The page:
De Blasio says New York City's public pools will be closed all summer

De Blasio says New York City's public pools will be closed all summer
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New York Mayor Bill de BlasioBill de BlasioLineup for Central Park 'Homecoming' concert includes Springsteen, LL Cool J, New York Philharmonic The Hill's Morning Report - Presented by Facebook - Crunch time for bipartisan plan; first Jan. 6 hearing today FDNY union comes out against de Blasio vaccine requirement MORE (D) said Monday the city’s public pools will remain closed all summer amid the coronavirus pandemic. 

The decision is part of what de Blasio called New York's “wartime” budget. 

"Where we can cut we will, but where it comes to protecting New Yorkers — we will not cut that," de Blasio said at a Thursday briefing. 

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Shutting the popular pools is expected to save the city $12 million, according to NY1. De Blasio said a decision had not yet been made on whether to open New York's public beaches.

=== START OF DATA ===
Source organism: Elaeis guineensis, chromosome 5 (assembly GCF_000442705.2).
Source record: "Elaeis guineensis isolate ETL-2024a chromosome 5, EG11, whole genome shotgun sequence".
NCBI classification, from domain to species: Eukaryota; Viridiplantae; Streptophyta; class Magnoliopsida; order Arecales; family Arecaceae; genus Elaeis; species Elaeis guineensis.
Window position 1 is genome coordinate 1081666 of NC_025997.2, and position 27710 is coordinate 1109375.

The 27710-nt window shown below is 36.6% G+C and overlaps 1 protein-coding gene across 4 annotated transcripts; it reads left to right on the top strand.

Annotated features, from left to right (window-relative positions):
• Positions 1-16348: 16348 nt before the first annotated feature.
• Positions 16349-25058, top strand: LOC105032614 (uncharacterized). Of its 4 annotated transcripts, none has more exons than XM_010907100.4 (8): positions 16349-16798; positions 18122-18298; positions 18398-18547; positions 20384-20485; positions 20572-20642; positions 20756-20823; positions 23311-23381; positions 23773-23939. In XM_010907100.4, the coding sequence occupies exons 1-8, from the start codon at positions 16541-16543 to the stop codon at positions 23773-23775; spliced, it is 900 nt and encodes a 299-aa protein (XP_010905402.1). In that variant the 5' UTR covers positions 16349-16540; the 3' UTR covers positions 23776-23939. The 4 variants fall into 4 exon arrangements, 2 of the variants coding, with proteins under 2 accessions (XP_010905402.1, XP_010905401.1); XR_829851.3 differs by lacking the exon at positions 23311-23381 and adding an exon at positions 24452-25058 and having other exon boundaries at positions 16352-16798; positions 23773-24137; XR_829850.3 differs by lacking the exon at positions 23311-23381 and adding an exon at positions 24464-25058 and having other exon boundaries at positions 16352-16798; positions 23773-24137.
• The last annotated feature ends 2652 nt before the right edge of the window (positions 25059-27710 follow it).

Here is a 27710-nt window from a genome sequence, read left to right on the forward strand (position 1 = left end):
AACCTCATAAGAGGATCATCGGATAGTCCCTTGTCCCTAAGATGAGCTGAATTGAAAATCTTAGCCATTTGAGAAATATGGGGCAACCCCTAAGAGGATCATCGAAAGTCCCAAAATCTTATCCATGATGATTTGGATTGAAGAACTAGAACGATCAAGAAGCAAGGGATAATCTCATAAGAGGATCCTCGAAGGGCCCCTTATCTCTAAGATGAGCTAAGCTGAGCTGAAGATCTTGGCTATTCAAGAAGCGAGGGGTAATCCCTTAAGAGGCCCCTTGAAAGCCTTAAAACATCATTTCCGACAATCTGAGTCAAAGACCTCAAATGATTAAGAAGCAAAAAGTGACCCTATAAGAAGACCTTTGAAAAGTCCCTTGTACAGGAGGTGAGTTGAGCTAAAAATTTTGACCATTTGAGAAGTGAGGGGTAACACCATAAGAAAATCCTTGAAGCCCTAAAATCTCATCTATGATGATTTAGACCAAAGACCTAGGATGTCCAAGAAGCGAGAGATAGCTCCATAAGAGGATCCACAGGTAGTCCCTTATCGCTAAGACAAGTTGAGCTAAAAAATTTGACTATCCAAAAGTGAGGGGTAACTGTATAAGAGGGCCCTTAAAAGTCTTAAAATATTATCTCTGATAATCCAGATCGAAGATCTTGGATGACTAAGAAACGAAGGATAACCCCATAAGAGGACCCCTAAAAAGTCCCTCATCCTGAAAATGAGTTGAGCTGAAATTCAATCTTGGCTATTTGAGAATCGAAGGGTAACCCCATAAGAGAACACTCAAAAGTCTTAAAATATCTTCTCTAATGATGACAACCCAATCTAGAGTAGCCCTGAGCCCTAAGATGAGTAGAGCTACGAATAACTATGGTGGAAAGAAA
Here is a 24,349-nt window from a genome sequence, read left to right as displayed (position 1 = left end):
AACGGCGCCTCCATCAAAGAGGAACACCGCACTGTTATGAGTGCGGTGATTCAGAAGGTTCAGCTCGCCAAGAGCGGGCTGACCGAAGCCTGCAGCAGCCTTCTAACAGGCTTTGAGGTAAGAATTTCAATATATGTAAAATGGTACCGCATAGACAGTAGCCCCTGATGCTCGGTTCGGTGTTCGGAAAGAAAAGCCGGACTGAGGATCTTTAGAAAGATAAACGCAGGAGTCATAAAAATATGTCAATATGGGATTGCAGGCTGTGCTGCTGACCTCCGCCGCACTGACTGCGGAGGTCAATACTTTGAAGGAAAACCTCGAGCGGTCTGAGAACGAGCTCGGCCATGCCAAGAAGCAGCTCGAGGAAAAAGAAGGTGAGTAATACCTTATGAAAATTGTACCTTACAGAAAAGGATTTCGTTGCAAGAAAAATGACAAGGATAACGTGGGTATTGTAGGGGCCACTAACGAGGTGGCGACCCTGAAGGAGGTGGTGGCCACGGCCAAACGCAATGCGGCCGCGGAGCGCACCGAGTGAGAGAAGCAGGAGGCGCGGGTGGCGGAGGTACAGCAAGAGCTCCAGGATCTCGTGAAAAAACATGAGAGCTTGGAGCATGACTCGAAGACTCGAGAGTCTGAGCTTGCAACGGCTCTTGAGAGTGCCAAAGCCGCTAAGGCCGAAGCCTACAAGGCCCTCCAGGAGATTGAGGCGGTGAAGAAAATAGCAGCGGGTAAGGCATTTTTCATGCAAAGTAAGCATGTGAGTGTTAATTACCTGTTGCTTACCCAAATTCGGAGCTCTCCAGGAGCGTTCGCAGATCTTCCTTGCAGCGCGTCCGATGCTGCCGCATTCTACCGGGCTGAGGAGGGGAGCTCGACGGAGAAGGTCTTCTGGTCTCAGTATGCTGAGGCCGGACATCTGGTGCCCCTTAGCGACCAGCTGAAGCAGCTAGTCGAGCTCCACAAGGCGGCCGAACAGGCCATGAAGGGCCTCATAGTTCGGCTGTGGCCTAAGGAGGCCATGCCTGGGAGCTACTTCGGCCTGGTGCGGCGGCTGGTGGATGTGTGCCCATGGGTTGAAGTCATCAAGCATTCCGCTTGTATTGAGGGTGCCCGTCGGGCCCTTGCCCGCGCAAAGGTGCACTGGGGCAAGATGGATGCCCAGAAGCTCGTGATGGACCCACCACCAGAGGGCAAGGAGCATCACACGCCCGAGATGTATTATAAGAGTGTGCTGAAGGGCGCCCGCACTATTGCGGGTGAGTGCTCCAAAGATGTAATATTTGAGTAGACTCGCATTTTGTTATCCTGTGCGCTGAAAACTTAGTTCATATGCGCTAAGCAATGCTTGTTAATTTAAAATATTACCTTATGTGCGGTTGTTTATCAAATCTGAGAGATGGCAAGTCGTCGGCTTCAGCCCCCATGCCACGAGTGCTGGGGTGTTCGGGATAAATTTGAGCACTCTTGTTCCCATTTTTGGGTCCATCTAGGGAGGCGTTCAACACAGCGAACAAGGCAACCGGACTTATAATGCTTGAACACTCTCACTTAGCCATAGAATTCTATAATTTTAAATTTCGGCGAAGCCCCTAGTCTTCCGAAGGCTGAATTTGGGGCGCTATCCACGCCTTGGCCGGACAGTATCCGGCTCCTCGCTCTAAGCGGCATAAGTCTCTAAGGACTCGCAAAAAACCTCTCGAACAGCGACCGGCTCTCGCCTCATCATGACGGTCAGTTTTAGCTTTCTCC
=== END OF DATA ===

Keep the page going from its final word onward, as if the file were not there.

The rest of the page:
“I do not want — until we have a much, much better sense of where this is going — I don't want to create a situation where people start gathering,” the mayor said. 

“If we bring out lifeguards and it's a situation where people think it's safe to go to the beach and safe to start resuming normalcy, it's going to endanger people based on what we know now,” he added. 

De Blasio also said the city estimates it will lose $7.4 billion in tax revenue over the current and next fiscal year and that the only way out of the budgetary hole “without causing immense human pain” is direct federal aid. 

“No New Yorker is responsible for this horrible crisis, but New York has borne the brunt, we have been the epicenter,” the former presidential candidate said. “When you look at the impact here, anybody with a heart would recognize that the federal government has to come to the rescue.”

He urged President TrumpDonald TrumpRealClearPolitics reporter says Freedom Caucus shows how much GOP changed under Trump Jake Ellzey defeats Trump-backed candidate in Texas House runoff DOJ declines to back Mo Brooks's defense against Swalwell's Capitol riot lawsuit MORE to speak up on behalf of his “home town.” 

“I said to him in the clearest terms, if we don’t have any more resources, how can we provide for the safety, the protection and health of New Yorkers?” de Blasio said.